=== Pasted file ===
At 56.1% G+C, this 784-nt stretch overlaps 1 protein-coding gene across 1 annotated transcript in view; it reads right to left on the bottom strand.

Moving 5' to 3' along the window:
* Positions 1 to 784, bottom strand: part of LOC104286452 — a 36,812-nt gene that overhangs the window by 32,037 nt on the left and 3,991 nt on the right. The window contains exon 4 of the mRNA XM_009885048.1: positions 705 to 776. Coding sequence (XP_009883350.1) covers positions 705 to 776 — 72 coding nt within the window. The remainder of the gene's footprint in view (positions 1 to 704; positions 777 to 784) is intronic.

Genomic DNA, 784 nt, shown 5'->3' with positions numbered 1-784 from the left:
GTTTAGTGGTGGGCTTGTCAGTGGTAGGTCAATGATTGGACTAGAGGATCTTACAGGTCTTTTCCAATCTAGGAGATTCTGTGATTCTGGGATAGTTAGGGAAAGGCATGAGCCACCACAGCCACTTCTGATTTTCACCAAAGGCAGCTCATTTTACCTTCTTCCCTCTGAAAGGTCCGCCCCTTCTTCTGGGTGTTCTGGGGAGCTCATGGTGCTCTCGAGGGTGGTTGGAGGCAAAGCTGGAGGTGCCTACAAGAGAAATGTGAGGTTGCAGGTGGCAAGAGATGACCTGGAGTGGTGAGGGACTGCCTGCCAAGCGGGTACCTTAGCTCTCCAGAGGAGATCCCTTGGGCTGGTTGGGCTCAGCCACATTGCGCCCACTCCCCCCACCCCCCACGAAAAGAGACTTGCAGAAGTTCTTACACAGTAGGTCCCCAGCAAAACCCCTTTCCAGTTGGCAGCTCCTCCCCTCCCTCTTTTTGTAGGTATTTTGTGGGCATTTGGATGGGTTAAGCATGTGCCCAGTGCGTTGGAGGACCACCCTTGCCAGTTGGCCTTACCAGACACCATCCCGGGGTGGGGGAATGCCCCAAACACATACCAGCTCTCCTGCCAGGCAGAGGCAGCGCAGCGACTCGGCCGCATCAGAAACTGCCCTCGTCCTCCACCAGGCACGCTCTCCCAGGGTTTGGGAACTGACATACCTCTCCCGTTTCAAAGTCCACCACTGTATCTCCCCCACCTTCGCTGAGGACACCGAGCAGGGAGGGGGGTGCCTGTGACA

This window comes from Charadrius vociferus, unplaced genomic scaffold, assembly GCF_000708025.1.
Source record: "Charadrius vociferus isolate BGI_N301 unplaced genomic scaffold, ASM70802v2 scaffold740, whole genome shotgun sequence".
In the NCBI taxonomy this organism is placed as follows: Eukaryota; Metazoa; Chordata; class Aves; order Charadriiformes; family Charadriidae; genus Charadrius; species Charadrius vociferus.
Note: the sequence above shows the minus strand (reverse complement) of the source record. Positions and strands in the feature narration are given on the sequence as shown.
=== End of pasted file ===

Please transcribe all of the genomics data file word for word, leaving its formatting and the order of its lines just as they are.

At 56.1% G+C, this 784-nt stretch overlaps 1 protein-coding gene across 1 annotated transcript in view; it reads right to left on the bottom strand.

Moving 5' to 3' along the window:
* Positions 1 to 784, bottom strand: part of LOC104286452 — a 36,812-nt gene that overhangs the window by 32,037 nt on the left and 3,991 nt on the right. The window contains exon 4 of the mRNA XM_009885048.1: positions 705 to 776. Coding sequence (XP_009883350.1) covers positions 705 to 776 — 72 coding nt within the window. The remainder of the gene's footprint in view (positions 1 to 704; positions 777 to 784) is intronic.

Genomic DNA, 784 nt, shown 5'->3' with positions numbered 1-784 from the left:
GTTTAGTGGTGGGCTTGTCAGTGGTAGGTCAATGATTGGACTAGAGGATCTTACAGGTCTTTTCCAATCTAGGAGATTCTGTGATTCTGGGATAGTTAGGGAAAGGCATGAGCCACCACAGCCACTTCTGATTTTCACCAAAGGCAGCTCATTTTACCTTCTTCCCTCTGAAAGGTCCGCCCCTTCTTCTGGGTGTTCTGGGGAGCTCATGGTGCTCTCGAGGGTGGTTGGAGGCAAAGCTGGAGGTGCCTACAAGAGAAATGTGAGGTTGCAGGTGGCAAGAGATGACCTGGAGTGGTGAGGGACTGCCTGCCAAGCGGGTACCTTAGCTCTCCAGAGGAGATCCCTTGGGCTGGTTGGGCTCAGCCACATTGCGCCCACTCCCCCCACCCCCCACGAAAAGAGACTTGCAGAAGTTCTTACACAGTAGGTCCCCAGCAAAACCCCTTTCCAGTTGGCAGCTCCTCCCCTCCCTCTTTTTGTAGGTATTTTGTGGGCATTTGGATGGGTTAAGCATGTGCCCAGTGCGTTGGAGGACCACCCTTGCCAGTTGGCCTTACCAGACACCATCCCGGGGTGGGGGAATGCCCCAAACACATACCAGCTCTCCTGCCAGGCAGAGGCAGCGCAGCGACTCGGCCGCATCAGAAACTGCCCTCGTCCTCCACCAGGCACGCTCTCCCAGGGTTTGGGAACTGACATACCTCTCCCGTTTCAAAGTCCACCACTGTATCTCCCCCACCTTCGCTGAGGACACCGAGCAGGGAGGGGGGTGCCTGTGACA

This window comes from Charadrius vociferus, unplaced genomic scaffold, assembly GCF_000708025.1.
Source record: "Charadrius vociferus isolate BGI_N301 unplaced genomic scaffold, ASM70802v2 scaffold740, whole genome shotgun sequence".
In the NCBI taxonomy this organism is placed as follows: Eukaryota; Metazoa; Chordata; class Aves; order Charadriiformes; family Charadriidae; genus Charadrius; species Charadrius vociferus.
Note: the sequence above shows the minus strand (reverse complement) of the source record. Positions and strands in the feature narration are given on the sequence as shown.